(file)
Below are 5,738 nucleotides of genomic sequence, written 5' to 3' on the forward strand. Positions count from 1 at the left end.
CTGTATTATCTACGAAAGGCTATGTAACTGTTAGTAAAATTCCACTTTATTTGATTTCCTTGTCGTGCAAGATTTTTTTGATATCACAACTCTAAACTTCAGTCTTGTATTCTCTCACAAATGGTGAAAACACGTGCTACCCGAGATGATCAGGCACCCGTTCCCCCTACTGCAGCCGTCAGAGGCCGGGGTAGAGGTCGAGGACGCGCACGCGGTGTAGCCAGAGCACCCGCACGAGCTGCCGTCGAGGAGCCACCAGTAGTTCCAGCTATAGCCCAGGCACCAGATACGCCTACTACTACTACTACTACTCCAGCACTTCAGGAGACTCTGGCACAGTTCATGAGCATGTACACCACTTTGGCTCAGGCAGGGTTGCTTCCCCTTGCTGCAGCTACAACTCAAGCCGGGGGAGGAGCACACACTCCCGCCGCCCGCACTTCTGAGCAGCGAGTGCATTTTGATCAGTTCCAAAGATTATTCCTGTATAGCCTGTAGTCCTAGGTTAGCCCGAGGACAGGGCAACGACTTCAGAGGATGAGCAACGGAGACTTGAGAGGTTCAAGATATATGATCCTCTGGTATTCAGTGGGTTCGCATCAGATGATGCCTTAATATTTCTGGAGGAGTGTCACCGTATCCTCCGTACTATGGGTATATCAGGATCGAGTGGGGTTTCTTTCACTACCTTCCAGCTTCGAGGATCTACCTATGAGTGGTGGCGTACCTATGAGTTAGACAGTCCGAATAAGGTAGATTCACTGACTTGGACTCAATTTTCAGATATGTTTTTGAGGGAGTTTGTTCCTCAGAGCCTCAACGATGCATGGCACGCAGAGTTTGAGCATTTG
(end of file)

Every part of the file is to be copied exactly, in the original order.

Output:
Below are 5,738 nucleotides of genomic sequence, written 5' to 3' on the forward strand. Positions count from 1 at the left end.
CTGTATTATCTACGAAAGGCTATGTAACTGTTAGTAAAATTCCACTTTATTTGATTTCCTTGTCGTGCAAGATTTTTTTGATATCACAACTCTAAACTTCAGTCTTGTATTCTCTCACAAATGGTGAAAACACGTGCTACCCGAGATGATCAGGCACCCGTTCCCCCTACTGCAGCCGTCAGAGGCCGGGGTAGAGGTCGAGGACGCGCACGCGGTGTAGCCAGAGCACCCGCACGAGCTGCCGTCGAGGAGCCACCAGTAGTTCCAGCTATAGCCCAGGCACCAGATACGCCTACTACTACTACTACTACTCCAGCACTTCAGGAGACTCTGGCACAGTTCATGAGCATGTACACCACTTTGGCTCAGGCAGGGTTGCTTCCCCTTGCTGCAGCTACAACTCAAGCCGGGGGAGGAGCACACACTCCCGCCGCCCGCACTTCTGAGCAGCGAGTGCATTTTGATCAGTTCCAAAGATTATTCCTGTATAGCCTGTAGTCCTAGGTTAGCCCGAGGACAGGGCAACGACTTCAGAGGATGAGCAACGGAGACTTGAGAGGTTCAAGATATATGATCCTCTGGTATTCAGTGGGTTCGCATCAGATGATGCCTTAATATTTCTGGAGGAGTGTCACCGTATCCTCCGTACTATGGGTATATCAGGATCGAGTGGGGTTTCTTTCACTACCTTCCAGCTTCGAGGATCTACCTATGAGTGGTGGCGTACCTATGAGTTAGACAGTCCGAATAAGGTAGATTCACTGACTTGGACTCAATTTTCAGATATGTTTTTGAGGGAGTTTGTTCCTCAGAGCCTCAACGATGCATGGCACGCAGAGTTTGAGCATTTG